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  • Max Stearns

Reckless Joking (implied offensive language)

In 2010, I had the unique opportunity to spend a semester teaching in the Department of Economics and Finance at the University of Canterbury, Christchurch, New Zealand. One of the many pleasures was getting to know the terrific faculty, several of whom regularly descended on the lunchroom each day, discussing any number of fascinating topics. The culture in many ways brought me back to my very earliest years of teaching. Over the past week, I have been reminded over and over of one particular lunchtime conversation. There were about 6 or 7 of us, women and men, and one colleague mentioned that those in the US have unusual sensitivities concerning offensive language. Intrigued, I pressed a bit. He explained that several words that we think of as crossing the line, F***, S***, A**, among others, are not treated as particularly offensive there, and are even, with admitted caution, sometimes used in general conversation. He identified one exception: C***. Others in the room, including the women, expressed agreement.

When Roseanne Barr used "Ape" to describe Valerie Jarrett, who is African-American, it was obvious to me that the epithet crossed a prohibited line and that, given her past history, ABC would almost certainly cancel the show, as it immediately did. The real tragedy, of course, involves the lost jobs for hundreds of other women and men working on the show. In a FB exchange, a cousin lamented the latter loss, and a commenter replied that those in the industry will almost certainly land on their feet. With respect, I think my cousin was right. TV shows, and especially revived series, provide opportunities that are hardly fungible. Brady Bunch revivals, for example, created opportunities for past Bradys that they simply would not otherwise get, and as in virtually any complex industry, not everyone whose services are valued in one setting will necessarily be comparably valued in another. For now, Roseanne might morph into Darlene, a show centered on Sara Gilbert's character, but were I on the show and offered another opportunity, I’d probably take it. The show was called Roseanne for a reason.

Samantha Bee responded to a post by Ivanka Trump, a lovely picture with her baby, in synchronized clothing, the very week news emerged about the scope of a program separating migrant babies from their mothers. Bee described Ivanka not merely as clueless, but as a “feckless c***” for her routine failure to challenge effectively her father’s most abhorrent policies, this time breaking up families. Bee, a comedian, does not have Roseanne’s history, and with respect to Ivanka, Bee's offensive remark was not based on racism, sexism, or any other ism. Ivanka, as first daughter, is the ultimate woman of privilege. Bee’s criticism was based on Ivanka’s actual conduct (or lack thereof), namely posting a tone-deaf image, given its timing, that might have beautifully adorned a wall in her home, beyond earshot of the internet world.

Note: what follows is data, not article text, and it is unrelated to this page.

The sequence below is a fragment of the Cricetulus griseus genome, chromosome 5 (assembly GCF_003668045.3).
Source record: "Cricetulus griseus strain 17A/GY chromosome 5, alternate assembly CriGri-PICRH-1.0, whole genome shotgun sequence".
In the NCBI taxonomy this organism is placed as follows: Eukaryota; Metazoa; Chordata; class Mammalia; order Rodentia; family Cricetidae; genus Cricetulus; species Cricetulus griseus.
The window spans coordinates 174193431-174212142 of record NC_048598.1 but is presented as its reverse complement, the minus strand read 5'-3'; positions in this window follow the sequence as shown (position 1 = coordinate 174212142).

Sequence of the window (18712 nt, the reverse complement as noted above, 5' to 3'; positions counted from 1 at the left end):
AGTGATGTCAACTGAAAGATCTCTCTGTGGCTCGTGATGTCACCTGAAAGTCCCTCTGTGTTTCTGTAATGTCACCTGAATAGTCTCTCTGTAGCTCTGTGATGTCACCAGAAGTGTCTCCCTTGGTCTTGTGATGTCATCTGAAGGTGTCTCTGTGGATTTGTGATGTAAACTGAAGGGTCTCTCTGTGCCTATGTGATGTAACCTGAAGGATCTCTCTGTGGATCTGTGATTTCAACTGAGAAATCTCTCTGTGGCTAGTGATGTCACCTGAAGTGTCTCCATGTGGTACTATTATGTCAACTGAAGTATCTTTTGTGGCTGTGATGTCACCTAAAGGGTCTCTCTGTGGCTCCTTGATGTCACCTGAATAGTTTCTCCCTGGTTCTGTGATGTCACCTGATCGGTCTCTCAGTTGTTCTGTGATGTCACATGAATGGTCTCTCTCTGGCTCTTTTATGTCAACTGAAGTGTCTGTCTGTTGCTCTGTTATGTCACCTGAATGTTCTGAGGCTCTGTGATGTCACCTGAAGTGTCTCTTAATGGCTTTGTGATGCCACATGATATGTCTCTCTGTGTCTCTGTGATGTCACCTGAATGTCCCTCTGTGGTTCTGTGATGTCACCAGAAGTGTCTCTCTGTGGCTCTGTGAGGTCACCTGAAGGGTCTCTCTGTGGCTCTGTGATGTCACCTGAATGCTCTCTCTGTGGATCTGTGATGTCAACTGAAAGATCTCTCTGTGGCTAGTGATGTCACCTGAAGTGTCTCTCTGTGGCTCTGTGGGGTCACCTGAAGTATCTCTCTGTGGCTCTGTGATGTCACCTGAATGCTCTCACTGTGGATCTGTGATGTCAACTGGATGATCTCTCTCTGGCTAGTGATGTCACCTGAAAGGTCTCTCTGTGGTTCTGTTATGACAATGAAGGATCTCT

This, of course, didn’t prevent Donald Trump from calling for Bee’s job. And those on the left, who Donald Trump claimed were shockingly silent at Bee’s offense, went beyond pressing obvious distinctions. They also observed that although Trump was quick to ask why ABC apologized for Roseanne, but not to him, he never criticized Barr's offensive remark. Beyond illustrating a non-sequitur, Trump brought to mind the apparently still permissible allegory of the kettle's accusatory pot. Following the Access Hollywood tape debacle, after all, Trump's critique must rest on some elusive distinction between two potentially problematic terms for the same female body part.

My favorite response to the Samantha Bee’s offensive comment was not Sally Field’s high praise of that anatomical wonder as “powerful, beautiful, nurturing and honest,” even though it is certainly true that every one of us, regardless of race, gender, sexual orientation, or anything else, must be profoundly grateful. Although its originality is disputed, I was moved by the response of historian Jennifer Wright, who tweeted that the label was ill fitting as Ivanka lacks the "warmth" and "depth." This also left me to wonder why no one on the right pushed back against what, it seemed to me, was Bee’s real insult, beyond the base choice of a word. Merriam-Webster defines “feckless” as "weak" or "ineffective." To this observer, apparently along with the SNL cast, that seems apt. Since her father took office, Ivanka appears to have had virtually no effect in tempering his most problematic instincts.

Samantha Bee lamented that her poor choice of one word shifted the focus of a full day’s news coverage away from a tragic immigration policy. Roseanne Barr lamented that her use of a racial epithet cost many people their jobs, which still seems likely. To be sure, in this up-is-down-and-down-is-up world of false equivalents, or equivalence-because-Trump-says-so, this even remains possible for Full Frontal. Roseanne’s remark was beyond reproach, but not surprising given who she has revealed herself to be. Samantha Bee’s comment, by contrast, was reckless, which Merriam Webster defines as “marked by lack of proper caution.” Laywers use the term to mean knowingly taking a risk of harm.

There’s quite a lot or recklessness going around these days. This includes ABC's hiring a full ensemble to support a show whose named star, Roseanne Barr, has been consistently reckless herself, thereby knowingly taking the risk that with just one tweet, hundreds of careers might be in jeopardy. And yes, recklessness also includes putting on the air a word that although vacuous, is viewed, in terms of offense, in at least in some corners of the earth, as the final frontier. You know, “to boldly go where . . . .” Well . . . you get the idea.

I welcome your comments.

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